Over the years, server-based computing has faced numerous challenges, such as coping with the ever-growing need for mobility and an ever-growing hunger for increased network performance, both in the local LAN and in the organisation`s WAN infrastructure.
The server-based model is still a "horses for courses" scenario, says Citrix Systems MD, Chris Norton. "This model is best suited to companies that have a task-based workforce. Companies with a heavy usage of intensive applications such as computer-aided design, for example, wouldn`t find this proposition viable.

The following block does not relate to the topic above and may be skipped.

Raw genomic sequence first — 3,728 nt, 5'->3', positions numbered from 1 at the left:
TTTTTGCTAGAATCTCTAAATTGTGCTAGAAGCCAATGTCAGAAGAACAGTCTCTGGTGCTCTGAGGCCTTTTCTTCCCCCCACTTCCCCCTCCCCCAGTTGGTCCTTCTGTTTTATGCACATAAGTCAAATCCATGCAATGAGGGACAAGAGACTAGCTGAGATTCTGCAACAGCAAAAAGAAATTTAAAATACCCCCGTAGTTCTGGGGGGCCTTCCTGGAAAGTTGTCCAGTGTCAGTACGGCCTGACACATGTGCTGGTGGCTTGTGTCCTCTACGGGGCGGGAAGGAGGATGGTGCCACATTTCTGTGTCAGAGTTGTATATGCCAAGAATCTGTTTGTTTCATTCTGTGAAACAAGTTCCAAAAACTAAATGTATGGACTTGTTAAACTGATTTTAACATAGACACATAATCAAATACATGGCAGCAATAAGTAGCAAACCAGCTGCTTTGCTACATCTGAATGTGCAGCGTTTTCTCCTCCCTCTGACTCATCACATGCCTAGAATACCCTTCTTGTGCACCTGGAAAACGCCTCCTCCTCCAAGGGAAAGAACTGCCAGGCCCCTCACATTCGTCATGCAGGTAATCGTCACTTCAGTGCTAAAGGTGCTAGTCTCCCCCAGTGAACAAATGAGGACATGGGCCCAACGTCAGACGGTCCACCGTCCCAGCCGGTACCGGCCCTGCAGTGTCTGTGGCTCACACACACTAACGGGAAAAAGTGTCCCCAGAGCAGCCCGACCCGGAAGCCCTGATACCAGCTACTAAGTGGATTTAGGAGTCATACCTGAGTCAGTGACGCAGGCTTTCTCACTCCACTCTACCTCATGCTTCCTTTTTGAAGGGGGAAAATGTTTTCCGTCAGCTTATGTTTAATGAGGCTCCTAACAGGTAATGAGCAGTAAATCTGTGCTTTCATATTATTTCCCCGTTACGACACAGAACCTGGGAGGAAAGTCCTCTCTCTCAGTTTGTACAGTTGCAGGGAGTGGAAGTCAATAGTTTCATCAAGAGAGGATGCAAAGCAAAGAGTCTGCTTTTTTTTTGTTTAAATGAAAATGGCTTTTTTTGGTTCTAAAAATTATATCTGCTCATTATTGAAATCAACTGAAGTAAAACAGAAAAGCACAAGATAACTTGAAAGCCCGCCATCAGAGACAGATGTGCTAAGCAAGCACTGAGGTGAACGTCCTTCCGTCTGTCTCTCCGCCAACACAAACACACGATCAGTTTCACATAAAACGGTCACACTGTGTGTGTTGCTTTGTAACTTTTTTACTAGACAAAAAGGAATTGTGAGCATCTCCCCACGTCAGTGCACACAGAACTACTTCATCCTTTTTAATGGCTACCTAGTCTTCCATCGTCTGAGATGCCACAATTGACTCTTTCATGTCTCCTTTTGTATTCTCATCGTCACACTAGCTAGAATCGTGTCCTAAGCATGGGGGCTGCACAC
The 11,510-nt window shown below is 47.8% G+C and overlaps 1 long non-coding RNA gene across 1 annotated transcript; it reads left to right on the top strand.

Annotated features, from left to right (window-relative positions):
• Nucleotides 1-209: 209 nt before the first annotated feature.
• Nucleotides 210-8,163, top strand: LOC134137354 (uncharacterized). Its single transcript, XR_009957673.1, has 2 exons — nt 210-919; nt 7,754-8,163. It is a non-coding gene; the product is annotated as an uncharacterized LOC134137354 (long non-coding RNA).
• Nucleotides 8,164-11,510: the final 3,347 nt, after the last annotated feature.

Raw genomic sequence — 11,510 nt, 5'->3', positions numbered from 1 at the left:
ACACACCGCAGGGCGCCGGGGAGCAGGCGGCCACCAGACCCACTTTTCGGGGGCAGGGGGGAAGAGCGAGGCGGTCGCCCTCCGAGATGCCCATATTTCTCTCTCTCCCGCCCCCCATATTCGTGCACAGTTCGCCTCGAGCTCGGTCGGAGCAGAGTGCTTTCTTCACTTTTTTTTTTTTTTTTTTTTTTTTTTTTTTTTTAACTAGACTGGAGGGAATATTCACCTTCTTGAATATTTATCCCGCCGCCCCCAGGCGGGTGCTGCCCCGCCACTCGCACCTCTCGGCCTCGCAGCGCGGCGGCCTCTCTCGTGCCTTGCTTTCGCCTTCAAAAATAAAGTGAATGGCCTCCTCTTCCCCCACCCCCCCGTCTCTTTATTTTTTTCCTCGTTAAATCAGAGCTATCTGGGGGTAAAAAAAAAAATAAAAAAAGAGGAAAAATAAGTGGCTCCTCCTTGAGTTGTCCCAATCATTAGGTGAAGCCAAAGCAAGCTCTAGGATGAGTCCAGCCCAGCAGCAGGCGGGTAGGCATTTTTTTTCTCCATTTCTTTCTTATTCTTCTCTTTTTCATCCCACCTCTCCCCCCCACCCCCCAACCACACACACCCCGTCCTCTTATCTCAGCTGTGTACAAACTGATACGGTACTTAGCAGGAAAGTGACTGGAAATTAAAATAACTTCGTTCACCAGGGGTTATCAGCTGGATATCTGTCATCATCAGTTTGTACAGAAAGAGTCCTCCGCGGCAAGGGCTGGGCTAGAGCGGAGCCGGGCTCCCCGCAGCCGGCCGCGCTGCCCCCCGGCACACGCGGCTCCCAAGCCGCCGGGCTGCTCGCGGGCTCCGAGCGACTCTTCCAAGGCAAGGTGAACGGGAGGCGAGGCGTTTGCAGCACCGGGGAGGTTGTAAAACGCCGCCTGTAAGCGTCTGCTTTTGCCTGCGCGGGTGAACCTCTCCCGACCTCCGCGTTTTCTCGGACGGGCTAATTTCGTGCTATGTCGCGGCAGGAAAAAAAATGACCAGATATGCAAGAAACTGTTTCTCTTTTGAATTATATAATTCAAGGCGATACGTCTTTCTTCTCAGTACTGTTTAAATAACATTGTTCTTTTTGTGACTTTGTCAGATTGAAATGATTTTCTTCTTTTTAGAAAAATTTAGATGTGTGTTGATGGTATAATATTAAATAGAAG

"With the significant adoption of broadband on a local basis, it`s a given that most companies and their high-level employees will have some form of broadband connection, whether that`s wireless or wired. With that trend, new device types have come to the fore to further extend the server-based computing value proposition into areas like mobility and remote offices. These devices include mobile VGA-type screens with wireless 3G capabilities, smart phones and high-end PDAs," Norton explains.
I believe notebooks are now rather being sold as desktop PC replacements.Manoj Bhoola, business group manager, Microsoft
Despite the proliferation of new devices, Microsoft feels the PC will remain the primary device for server-based computing.
"Through 2007 more than 80% of server-based computing implementations will be fulfilled by using the PC as the access device," says Manoj Bhoola, Microsoft`s server and tools business group manager, quoting a Gartner article.